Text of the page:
The civil service should roll out a management associate programme in the graduate employment scheme to create a sustainable talent pipeline so that young talents are identified and groomed to assume leadership positions at the later stage of their public service career. An open and competitive recruitment system should be put in place to attract "civilian experts" -- mid-career talents from the private sector who can bring valuable corporate perspectives into public policymaking.


Institutionalise a merit-based reward system

Public sector employees' pay must closely reflect the quality of performance. A two-tier pay structure -- a constant basic wage and variation of a variable wage that is conditional upon performance of an officer or a department -- should be implemented. Blanket rise in pay has to cease as it does not provide the right incentives to increase performance.

Curb leakages and overspending

Introduction of an outcome-based budgeting system by the government is lauded as allocation of public funds is now based on outcome rather than output.

In terms of curbing leakages and imprudent spending, a budget cap must be enforced on all levels of government and punishment in the form of budget cuts or poor variable-wage should be imposed.


Fight graft through technology

The Malaysian Anti-Corruption Commission (MACC) should make available cases of public officials convicted of corruption on their official website. Dismissals of corrupt public officers must be carried out more rigorously to send a strong signal of the government's determination in fighting graft.

Competitive tender of public projects should be institutionalised through an e-tender system, where the selection process and justifications for awarding a bid are made public to promote transparency and accountability.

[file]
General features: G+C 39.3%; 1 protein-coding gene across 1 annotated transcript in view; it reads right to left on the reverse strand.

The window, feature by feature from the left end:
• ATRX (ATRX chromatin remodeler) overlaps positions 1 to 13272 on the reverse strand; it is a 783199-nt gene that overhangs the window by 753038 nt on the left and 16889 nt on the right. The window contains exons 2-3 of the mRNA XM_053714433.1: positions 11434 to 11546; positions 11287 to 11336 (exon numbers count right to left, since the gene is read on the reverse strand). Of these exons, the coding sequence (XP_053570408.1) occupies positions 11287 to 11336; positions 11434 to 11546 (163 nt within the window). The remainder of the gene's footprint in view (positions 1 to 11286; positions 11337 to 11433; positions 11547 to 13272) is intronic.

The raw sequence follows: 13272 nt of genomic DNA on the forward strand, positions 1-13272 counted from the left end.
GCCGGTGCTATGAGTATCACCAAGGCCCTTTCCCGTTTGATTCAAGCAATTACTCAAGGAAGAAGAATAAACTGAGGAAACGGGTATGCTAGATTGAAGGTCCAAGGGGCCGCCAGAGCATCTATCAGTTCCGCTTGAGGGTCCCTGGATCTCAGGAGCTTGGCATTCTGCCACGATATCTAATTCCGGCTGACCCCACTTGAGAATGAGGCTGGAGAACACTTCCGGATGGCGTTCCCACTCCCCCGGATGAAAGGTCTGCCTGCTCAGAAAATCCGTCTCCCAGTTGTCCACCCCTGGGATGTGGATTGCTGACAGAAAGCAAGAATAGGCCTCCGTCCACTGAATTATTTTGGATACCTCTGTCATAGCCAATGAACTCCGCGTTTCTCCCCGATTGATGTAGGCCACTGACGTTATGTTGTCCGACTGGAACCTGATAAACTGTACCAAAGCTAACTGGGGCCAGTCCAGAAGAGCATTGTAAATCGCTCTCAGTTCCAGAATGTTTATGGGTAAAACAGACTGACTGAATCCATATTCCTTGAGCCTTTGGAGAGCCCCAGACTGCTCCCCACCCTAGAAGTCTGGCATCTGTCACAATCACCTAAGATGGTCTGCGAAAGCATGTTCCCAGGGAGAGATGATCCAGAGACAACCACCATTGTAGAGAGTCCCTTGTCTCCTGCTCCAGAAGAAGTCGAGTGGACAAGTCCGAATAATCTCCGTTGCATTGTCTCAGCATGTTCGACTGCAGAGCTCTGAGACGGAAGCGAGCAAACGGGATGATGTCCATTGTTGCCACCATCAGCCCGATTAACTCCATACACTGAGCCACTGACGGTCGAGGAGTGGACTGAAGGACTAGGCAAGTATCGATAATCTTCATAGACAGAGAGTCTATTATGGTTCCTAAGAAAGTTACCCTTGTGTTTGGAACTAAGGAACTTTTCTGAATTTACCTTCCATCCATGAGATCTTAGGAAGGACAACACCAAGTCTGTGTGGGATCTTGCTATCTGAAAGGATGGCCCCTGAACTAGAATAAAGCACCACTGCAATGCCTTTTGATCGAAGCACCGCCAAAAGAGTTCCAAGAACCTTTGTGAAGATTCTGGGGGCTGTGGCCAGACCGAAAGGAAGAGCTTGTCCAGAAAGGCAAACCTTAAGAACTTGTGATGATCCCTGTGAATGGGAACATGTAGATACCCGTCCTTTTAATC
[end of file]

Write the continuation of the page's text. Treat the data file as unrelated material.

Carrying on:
Change mindset

All these recommendations will contribute towards creating a merit-based civil service. But the government should realistically attempt to change the mindset of civil servants one step at a time. Focal groups should be placed in all ministries and agencies aimed at conducting educational workshop as well as tracking the progress of the bureaucracy in adopting best practices.

Create a people-oriented civil  service

By shedding the non-core functions of government, civil servants could be empowered to engage the people in understanding the issues from the ground and collecting insightful feedback to improve public service delivery.
The use of a "citizen's report card" as part of an annual employee evaluation can better promote a customer-oriented civil service.

Weaknesses in the Malaysian civil service are multifaceted. Drastic retrenchment, contrary to popular belief, is no panacea to filling the gap between expectations and actual performance.
Underpinning a successful reform is the political will to see through politically sensitive measures and remain steadfast in the face of resistance.

After all, politics is the art of the possible,  and our politicians must take centre stage.